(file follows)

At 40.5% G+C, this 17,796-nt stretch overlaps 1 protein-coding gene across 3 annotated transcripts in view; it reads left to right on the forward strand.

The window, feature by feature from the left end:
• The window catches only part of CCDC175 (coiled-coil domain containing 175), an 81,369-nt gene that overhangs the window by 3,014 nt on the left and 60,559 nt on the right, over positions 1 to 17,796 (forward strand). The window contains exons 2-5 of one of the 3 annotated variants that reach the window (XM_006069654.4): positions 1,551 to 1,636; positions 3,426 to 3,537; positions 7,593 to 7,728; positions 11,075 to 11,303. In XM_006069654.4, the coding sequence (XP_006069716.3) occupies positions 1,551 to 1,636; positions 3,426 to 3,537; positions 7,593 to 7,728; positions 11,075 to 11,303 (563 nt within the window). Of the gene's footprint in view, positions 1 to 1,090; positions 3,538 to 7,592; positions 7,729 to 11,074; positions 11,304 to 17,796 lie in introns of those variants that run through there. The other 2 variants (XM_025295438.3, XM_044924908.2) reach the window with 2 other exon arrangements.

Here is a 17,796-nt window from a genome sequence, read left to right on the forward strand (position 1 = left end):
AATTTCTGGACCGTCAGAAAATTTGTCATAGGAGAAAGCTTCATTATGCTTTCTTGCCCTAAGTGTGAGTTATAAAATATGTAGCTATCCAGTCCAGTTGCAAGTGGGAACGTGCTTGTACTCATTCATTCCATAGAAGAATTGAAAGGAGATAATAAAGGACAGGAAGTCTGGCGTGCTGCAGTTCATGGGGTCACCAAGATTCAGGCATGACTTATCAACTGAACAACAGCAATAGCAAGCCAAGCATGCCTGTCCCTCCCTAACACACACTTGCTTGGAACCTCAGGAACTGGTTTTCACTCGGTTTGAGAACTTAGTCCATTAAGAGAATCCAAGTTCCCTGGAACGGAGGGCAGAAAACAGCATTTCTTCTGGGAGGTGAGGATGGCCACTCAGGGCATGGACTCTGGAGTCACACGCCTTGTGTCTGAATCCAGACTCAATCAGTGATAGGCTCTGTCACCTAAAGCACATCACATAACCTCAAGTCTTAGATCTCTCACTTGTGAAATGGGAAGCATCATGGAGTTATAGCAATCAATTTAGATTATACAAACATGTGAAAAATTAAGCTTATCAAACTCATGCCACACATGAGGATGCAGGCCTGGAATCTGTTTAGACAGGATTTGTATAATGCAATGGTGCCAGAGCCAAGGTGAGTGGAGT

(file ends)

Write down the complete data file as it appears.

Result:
At 40.5% G+C, this 17,796-nt stretch overlaps 1 protein-coding gene across 3 annotated transcripts in view; it reads left to right on the forward strand.

The window, feature by feature from the left end:
• The window catches only part of CCDC175 (coiled-coil domain containing 175), an 81,369-nt gene that overhangs the window by 3,014 nt on the left and 60,559 nt on the right, over positions 1 to 17,796 (forward strand). The window contains exons 2-5 of one of the 3 annotated variants that reach the window (XM_006069654.4): positions 1,551 to 1,636; positions 3,426 to 3,537; positions 7,593 to 7,728; positions 11,075 to 11,303. In XM_006069654.4, the coding sequence (XP_006069716.3) occupies positions 1,551 to 1,636; positions 3,426 to 3,537; positions 7,593 to 7,728; positions 11,075 to 11,303 (563 nt within the window). Of the gene's footprint in view, positions 1 to 1,090; positions 3,538 to 7,592; positions 7,729 to 11,074; positions 11,304 to 17,796 lie in introns of those variants that run through there. The other 2 variants (XM_025295438.3, XM_044924908.2) reach the window with 2 other exon arrangements.

Here is a 17,796-nt window from a genome sequence, read left to right on the forward strand (position 1 = left end):
AATTTCTGGACCGTCAGAAAATTTGTCATAGGAGAAAGCTTCATTATGCTTTCTTGCCCTAAGTGTGAGTTATAAAATATGTAGCTATCCAGTCCAGTTGCAAGTGGGAACGTGCTTGTACTCATTCATTCCATAGAAGAATTGAAAGGAGATAATAAAGGACAGGAAGTCTGGCGTGCTGCAGTTCATGGGGTCACCAAGATTCAGGCATGACTTATCAACTGAACAACAGCAATAGCAAGCCAAGCATGCCTGTCCCTCCCTAACACACACTTGCTTGGAACCTCAGGAACTGGTTTTCACTCGGTTTGAGAACTTAGTCCATTAAGAGAATCCAAGTTCCCTGGAACGGAGGGCAGAAAACAGCATTTCTTCTGGGAGGTGAGGATGGCCACTCAGGGCATGGACTCTGGAGTCACACGCCTTGTGTCTGAATCCAGACTCAATCAGTGATAGGCTCTGTCACCTAAAGCACATCACATAACCTCAAGTCTTAGATCTCTCACTTGTGAAATGGGAAGCATCATGGAGTTATAGCAATCAATTTAGATTATACAAACATGTGAAAAATTAAGCTTATCAAACTCATGCCACACATGAGGATGCAGGCCTGGAATCTGTTTAGACAGGATTTGTATAATGCAATGGTGCCAGAGCCAAGGTGAGTGGAGT